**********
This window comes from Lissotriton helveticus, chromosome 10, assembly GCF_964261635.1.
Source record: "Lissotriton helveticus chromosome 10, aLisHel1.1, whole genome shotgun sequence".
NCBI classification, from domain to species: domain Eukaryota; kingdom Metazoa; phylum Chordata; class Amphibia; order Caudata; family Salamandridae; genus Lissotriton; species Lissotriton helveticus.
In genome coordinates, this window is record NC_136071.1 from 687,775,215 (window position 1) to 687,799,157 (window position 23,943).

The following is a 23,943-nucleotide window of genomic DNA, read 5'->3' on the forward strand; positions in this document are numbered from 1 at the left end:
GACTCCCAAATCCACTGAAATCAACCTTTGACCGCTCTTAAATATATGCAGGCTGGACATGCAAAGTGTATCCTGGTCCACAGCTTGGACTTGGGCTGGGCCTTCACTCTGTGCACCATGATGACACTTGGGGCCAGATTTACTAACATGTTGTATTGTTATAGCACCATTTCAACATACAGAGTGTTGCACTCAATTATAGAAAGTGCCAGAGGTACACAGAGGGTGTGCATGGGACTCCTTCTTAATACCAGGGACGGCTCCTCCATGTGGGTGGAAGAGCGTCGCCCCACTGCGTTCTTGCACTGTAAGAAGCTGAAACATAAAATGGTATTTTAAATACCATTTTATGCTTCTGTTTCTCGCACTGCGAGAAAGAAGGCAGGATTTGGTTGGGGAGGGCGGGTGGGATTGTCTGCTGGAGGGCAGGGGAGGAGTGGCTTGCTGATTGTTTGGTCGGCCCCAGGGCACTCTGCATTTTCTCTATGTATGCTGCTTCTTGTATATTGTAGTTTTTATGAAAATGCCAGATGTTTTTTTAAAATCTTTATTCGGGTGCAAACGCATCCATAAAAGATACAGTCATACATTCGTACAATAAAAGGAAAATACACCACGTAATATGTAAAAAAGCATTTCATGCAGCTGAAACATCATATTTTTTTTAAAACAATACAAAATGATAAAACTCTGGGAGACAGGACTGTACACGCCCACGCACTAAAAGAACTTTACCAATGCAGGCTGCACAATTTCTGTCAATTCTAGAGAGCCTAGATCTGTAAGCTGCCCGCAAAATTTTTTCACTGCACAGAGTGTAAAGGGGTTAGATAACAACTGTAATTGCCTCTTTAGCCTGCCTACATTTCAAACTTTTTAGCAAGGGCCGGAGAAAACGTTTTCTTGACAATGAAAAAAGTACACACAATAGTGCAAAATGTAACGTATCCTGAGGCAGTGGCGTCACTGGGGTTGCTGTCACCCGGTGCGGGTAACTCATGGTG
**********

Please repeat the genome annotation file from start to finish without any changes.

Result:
This window comes from Lissotriton helveticus, chromosome 10, assembly GCF_964261635.1.
Source record: "Lissotriton helveticus chromosome 10, aLisHel1.1, whole genome shotgun sequence".
NCBI classification, from domain to species: domain Eukaryota; kingdom Metazoa; phylum Chordata; class Amphibia; order Caudata; family Salamandridae; genus Lissotriton; species Lissotriton helveticus.
In genome coordinates, this window is record NC_136071.1 from 687,775,215 (window position 1) to 687,799,157 (window position 23,943).

The following is a 23,943-nucleotide window of genomic DNA, read 5'->3' on the forward strand; positions in this document are numbered from 1 at the left end:
GACTCCCAAATCCACTGAAATCAACCTTTGACCGCTCTTAAATATATGCAGGCTGGACATGCAAAGTGTATCCTGGTCCACAGCTTGGACTTGGGCTGGGCCTTCACTCTGTGCACCATGATGACACTTGGGGCCAGATTTACTAACATGTTGTATTGTTATAGCACCATTTCAACATACAGAGTGTTGCACTCAATTATAGAAAGTGCCAGAGGTACACAGAGGGTGTGCATGGGACTCCTTCTTAATACCAGGGACGGCTCCTCCATGTGGGTGGAAGAGCGTCGCCCCACTGCGTTCTTGCACTGTAAGAAGCTGAAACATAAAATGGTATTTTAAATACCATTTTATGCTTCTGTTTCTCGCACTGCGAGAAAGAAGGCAGGATTTGGTTGGGGAGGGCGGGTGGGATTGTCTGCTGGAGGGCAGGGGAGGAGTGGCTTGCTGATTGTTTGGTCGGCCCCAGGGCACTCTGCATTTTCTCTATGTATGCTGCTTCTTGTATATTGTAGTTTTTATGAAAATGCCAGATGTTTTTTTAAAATCTTTATTCGGGTGCAAACGCATCCATAAAAGATACAGTCATACATTCGTACAATAAAAGGAAAATACACCACGTAATATGTAAAAAAGCATTTCATGCAGCTGAAACATCATATTTTTTTTAAAACAATACAAAATGATAAAACTCTGGGAGACAGGACTGTACACGCCCACGCACTAAAAGAACTTTACCAATGCAGGCTGCACAATTTCTGTCAATTCTAGAGAGCCTAGATCTGTAAGCTGCCCGCAAAATTTTTTCACTGCACAGAGTGTAAAGGGGTTAGATAACAACTGTAATTGCCTCTTTAGCCTGCCTACATTTCAAACTTTTTAGCAAGGGCCGGAGAAAACGTTTTCTTGACAATGAAAAAAGTACACACAATAGTGCAAAATGTAACGTATCCTGAGGCAGTGGCGTCACTGGGGTTGCTGTCACCCGGTGCGGGTAACTCATGGTG